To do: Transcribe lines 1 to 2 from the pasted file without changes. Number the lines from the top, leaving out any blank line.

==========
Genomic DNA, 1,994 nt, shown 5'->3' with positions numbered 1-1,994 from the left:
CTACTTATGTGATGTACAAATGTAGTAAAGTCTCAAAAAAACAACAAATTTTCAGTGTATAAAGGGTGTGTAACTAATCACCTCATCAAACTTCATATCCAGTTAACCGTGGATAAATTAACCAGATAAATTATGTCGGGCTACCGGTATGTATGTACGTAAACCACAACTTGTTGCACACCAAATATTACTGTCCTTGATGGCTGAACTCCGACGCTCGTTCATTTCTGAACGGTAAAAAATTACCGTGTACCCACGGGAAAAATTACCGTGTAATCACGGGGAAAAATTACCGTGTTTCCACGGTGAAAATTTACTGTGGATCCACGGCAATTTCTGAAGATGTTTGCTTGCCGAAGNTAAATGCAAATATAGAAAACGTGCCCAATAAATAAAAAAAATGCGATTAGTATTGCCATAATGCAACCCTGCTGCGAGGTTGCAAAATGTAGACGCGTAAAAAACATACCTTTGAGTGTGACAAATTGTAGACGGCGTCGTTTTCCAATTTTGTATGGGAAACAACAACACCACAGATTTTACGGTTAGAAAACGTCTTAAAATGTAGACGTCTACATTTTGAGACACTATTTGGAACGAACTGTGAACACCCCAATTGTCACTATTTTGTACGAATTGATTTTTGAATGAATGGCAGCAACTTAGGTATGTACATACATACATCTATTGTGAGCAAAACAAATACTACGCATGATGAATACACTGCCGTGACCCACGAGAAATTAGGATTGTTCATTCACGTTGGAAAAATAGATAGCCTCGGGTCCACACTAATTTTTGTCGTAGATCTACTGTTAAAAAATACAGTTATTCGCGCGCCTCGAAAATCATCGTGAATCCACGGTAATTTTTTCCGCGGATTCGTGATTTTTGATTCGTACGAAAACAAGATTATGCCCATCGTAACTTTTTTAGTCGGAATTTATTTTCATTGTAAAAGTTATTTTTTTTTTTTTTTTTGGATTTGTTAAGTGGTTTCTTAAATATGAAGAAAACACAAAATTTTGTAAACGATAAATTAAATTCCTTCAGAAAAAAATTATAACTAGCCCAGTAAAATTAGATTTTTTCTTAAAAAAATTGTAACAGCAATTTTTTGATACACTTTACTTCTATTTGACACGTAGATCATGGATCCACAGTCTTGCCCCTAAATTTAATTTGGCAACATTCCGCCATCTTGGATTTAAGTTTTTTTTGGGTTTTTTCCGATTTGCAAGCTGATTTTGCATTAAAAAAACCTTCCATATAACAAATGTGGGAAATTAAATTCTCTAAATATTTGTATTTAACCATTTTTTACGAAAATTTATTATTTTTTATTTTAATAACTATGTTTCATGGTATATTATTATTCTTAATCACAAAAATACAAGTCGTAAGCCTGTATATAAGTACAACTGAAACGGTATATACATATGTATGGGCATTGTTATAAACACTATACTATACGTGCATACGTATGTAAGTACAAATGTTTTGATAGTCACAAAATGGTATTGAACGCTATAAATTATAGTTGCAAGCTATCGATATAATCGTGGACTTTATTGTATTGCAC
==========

Genomic DNA, 1,994 nt, shown 5'->3' with positions numbered 1-1,994 from the left:
CTACTTATGTGATGTACAAATGTAGTAAAGTCTCAAAAAAACAACAAATTTTCAGTGTATAAAGGGTGTGTAACTAATCACCTCATCAAACTTCATATCCAGTTAACCGTGGATAAATTAACCAGATAAATTATGTCGGGCTACCGGTATGTATGTACGTAAACCACAACTTGTTGCACACCAAATATTACTGTCCTTGATGGCTGAACTCCGACGCTCGTTCATTTCTGAACGGTAAAAAATTACCGTGTACCCACGGGAAAAATTACCGTGTAATCACGGGGAAAAATTACCGTGTTTCCACGGTGAAAATTTACTGTGGATCCACGGCAATTTCTGAAGATGTTTGCTTGCCGAAGNTAAATGCAAATATAGAAAACGTGCCCAATAAATAAAAAAAATGCGATTAGTATTGCCATAATGCAACCCTGCTGCGAGGTTGCAAAATGTAGACGCGTAAAAAACATACCTTTGAGTGTGACAAATTGTAGACGGCGTCGTTTTCCAATTTTGTATGGGAAACAACAACACCACAGATTTTACGGTTAGAAAACGTCTTAAAATGTAGACGTCTACATTTTGAGACACTATTTGGAACGAACTGTGAACACCCCAATTGTCACTATTTTGTACGAATTGATTTTTGAATGAATGGCAGCAACTTAGGTATGTACATACATACATCTATTGTGAGCAAAACAAATACTACGCATGATGAATACACTGCCGTGACCCACGAGAAATTAGGATTGTTCATTCACGTTGGAAAAATAGATAGCCTCGGGTCCACACTAATTTTTGTCGTAGATCTACTGTTAAAAAATACAGTTATTCGCGCGCCTCGAAAATCATCGTGAATCCACGGTAATTTTTTCCGCGGATTCGTGATTTTTGATTCGTACGAAAACAAGATTATGCCCATCGTAACTTTTTTAGTCGGAATTTATTTTCATTGTAAAAGTTATTTTTTTTTTTTTTTTTGGATTTGTTAAGTGGTTTCTTAAATATGAAGAAAACACAAAATTTTGTAAACGATAAATTAAATTCCTTCAGAAAAAAATTATAACTAGCCCAGTAAAATTAGATTTTTTCTTAAAAAAATTGTAACAGCAATTTTTTGATACACTTTACTTCTATTTGACACGTAGATCATGGATCCACAGTCTTGCCCCTAAATTTAATTTGGCAACATTCCGCCATCTTGGATTTAAGTTTTTTTTGGGTTTTTTCCGATTTGCAAGCTGATTTTGCATTAAAAAAACCTTCCATATAACAAATGTGGGAAATTAAATTCTCTAAATATTTGTATTTAACCATTTTTTACGAAAATTTATTATTTTTTATTTTAATAACTATGTTTCATGGTATATTATTATTCTTAATCACAAAAATACAAGTCGTAAGCCTGTATATAAGTACAACTGAAACGGTATATACATATGTATGGGCATTGTTATAAACACTATACTATACGTGCATACGTATGTAAGTACAAATGTTTTGATAGTCACAAAATGGTATTGAACGCTATAAATTATAGTTGCAAGCTATCGATATAATCGTGGACTTTATTGTATTGCAC